This week sees a bit more easing of the lockdown, with the opening of non-essential shops.

This is quite totemic as it represents some semblance to normal life.

As shops open, we see again the part of the economy we are most familiar with as.

I spent Monday morning chatting to a few traders in Bewdley on my way back to London.

Not all were open, and some were waiting a few days to see how things picked up.

Others were enthusiastic to be back, and yet more had worked out how to keep going through the lockdown.

Getting things restarted is no mean feat. The economy has seen a quarter of its value wiped out in the last three months – a completely unprecedented peace-time phenomenon.

The government has, to the extent that it can, put the economy in a type of induced coma and coming out of that coma is far more difficult than going in.

And for the whole process to have been worthwhile, it is important that we emerge with as little damage as possible.

So, there are some measures the government can still look at, to help things move along.

If it turns out that consumer demand is not what we were hoping for, then supplying a short-term giveaway is important.

That is why the Chancellor is considering cutting VAT as an emergency, short-term measure to help us all enthusiastically get out and start shopping.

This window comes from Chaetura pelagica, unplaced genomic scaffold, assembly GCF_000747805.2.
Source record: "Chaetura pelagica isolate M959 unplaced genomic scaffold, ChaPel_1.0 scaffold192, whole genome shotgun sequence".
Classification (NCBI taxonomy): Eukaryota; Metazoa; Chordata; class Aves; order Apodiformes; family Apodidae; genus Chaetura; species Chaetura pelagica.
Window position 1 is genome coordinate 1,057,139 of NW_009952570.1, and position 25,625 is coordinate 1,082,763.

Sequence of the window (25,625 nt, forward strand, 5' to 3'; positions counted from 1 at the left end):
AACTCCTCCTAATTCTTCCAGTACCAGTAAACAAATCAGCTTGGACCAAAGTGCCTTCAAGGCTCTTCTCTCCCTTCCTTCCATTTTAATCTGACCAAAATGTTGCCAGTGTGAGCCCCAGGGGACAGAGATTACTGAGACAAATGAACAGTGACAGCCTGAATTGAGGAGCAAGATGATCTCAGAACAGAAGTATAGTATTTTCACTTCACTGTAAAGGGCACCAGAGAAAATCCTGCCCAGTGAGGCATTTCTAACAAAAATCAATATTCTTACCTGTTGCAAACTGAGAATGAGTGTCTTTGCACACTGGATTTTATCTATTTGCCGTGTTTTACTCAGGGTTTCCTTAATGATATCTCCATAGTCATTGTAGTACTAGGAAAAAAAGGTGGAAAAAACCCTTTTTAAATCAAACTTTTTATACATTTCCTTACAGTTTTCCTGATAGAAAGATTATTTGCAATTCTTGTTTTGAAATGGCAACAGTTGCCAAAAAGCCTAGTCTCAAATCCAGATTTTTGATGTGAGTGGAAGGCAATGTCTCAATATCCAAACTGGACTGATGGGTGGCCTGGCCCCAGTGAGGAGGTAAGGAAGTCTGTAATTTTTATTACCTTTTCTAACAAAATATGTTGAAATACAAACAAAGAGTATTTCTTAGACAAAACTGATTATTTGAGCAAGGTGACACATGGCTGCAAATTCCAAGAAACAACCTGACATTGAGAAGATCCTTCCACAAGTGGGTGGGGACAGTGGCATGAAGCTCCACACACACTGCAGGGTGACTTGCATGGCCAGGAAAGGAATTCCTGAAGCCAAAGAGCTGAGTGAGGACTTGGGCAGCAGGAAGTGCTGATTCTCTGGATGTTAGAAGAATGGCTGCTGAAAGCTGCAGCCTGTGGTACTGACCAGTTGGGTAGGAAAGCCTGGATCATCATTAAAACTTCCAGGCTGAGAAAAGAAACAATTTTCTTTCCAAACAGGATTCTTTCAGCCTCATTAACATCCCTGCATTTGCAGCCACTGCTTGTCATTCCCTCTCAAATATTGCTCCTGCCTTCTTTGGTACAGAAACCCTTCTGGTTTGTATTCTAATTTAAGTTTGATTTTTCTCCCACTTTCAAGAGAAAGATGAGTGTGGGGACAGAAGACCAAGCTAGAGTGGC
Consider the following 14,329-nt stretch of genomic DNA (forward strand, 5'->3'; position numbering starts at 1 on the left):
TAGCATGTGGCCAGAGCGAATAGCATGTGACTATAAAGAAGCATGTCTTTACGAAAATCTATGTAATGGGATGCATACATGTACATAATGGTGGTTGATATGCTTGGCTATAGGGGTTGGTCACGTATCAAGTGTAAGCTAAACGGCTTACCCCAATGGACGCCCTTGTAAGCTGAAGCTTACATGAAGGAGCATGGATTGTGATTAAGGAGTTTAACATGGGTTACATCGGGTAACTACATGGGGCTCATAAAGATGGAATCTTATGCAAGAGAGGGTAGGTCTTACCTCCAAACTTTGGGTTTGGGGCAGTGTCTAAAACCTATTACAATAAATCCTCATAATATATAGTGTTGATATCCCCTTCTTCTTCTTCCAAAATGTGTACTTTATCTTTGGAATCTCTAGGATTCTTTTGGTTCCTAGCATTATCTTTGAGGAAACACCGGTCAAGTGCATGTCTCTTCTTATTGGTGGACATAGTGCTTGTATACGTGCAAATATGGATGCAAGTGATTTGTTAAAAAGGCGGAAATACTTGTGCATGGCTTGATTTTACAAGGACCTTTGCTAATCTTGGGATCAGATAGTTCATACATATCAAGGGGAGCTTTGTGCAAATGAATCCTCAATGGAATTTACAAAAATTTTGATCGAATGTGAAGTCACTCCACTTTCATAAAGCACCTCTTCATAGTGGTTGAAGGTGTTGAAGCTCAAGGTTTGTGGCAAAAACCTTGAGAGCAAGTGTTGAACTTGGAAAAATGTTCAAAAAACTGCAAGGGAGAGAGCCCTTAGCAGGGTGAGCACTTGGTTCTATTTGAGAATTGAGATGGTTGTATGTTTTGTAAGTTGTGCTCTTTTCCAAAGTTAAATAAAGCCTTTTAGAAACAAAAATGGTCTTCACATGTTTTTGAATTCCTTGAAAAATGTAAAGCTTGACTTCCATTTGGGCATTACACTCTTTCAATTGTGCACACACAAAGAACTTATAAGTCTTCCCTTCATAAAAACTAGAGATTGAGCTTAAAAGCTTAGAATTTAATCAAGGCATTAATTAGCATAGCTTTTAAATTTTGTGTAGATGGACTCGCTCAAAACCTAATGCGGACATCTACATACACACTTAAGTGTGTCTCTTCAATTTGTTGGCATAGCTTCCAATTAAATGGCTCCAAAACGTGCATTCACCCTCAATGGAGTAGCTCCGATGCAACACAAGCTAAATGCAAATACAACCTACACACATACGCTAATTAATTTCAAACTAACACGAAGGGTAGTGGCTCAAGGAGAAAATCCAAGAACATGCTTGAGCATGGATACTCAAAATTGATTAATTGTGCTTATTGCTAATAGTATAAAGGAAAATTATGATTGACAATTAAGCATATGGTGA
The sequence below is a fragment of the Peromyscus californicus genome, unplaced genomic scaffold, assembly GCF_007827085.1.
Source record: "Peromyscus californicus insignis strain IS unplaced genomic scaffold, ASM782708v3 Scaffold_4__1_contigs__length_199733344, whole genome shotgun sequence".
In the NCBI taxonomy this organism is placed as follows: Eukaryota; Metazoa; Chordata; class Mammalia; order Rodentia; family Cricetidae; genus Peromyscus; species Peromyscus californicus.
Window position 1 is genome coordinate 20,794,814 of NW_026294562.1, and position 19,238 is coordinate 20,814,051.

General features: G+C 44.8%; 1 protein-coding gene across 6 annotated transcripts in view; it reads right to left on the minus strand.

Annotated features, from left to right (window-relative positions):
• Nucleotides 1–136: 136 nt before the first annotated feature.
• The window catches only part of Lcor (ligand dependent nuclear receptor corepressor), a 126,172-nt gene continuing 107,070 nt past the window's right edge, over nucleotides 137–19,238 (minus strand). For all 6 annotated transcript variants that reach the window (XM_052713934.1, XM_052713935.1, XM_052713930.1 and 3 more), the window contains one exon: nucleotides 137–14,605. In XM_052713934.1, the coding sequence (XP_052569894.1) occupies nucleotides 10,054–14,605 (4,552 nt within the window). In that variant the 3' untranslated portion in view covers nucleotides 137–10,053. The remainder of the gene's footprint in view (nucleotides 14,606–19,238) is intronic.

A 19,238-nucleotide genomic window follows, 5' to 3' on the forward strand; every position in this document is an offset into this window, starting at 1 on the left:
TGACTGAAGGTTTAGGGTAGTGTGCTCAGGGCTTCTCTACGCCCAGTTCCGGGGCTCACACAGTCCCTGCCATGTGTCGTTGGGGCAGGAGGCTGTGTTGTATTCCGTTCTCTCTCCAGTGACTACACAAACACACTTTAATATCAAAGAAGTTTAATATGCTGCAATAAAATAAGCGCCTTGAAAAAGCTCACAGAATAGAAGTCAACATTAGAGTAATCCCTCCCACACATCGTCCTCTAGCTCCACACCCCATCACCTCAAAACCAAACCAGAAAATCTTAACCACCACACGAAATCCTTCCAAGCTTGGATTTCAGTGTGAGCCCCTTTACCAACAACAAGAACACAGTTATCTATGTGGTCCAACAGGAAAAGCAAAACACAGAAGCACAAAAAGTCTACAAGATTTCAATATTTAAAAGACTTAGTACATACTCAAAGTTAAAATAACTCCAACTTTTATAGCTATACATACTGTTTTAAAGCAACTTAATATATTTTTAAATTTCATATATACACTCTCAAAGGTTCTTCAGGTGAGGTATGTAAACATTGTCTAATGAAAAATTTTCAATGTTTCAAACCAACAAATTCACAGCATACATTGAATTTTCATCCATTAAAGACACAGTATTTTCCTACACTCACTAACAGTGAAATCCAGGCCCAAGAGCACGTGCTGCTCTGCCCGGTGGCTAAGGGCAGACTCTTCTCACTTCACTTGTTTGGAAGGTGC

But it is important that we co-ordinate all this at multiple levels.

I am a little concerned that the local council is proposing a removal of the one hour free parking concession.

There are some mitigating measures – in Stourport and Bewdley, shoppers are encouraged to use the supermarket car parks, whilst in Bewdley they can claim a rebate on their parking receipt from some nominated traders.

But at this tricky stage, I am not sure this is enough. We need everything done to encourage a quick return to normal spending habits, and this at a time when people may have seen significant drop in income over the last few months.

Co-ordinating help between government and councils is vital. And we need to change the distancing rules, to allow more people into shops.

One metre is the way forward, especially for the hospitality sector. But my message to all is to do our collective bit to help our local shops and traders.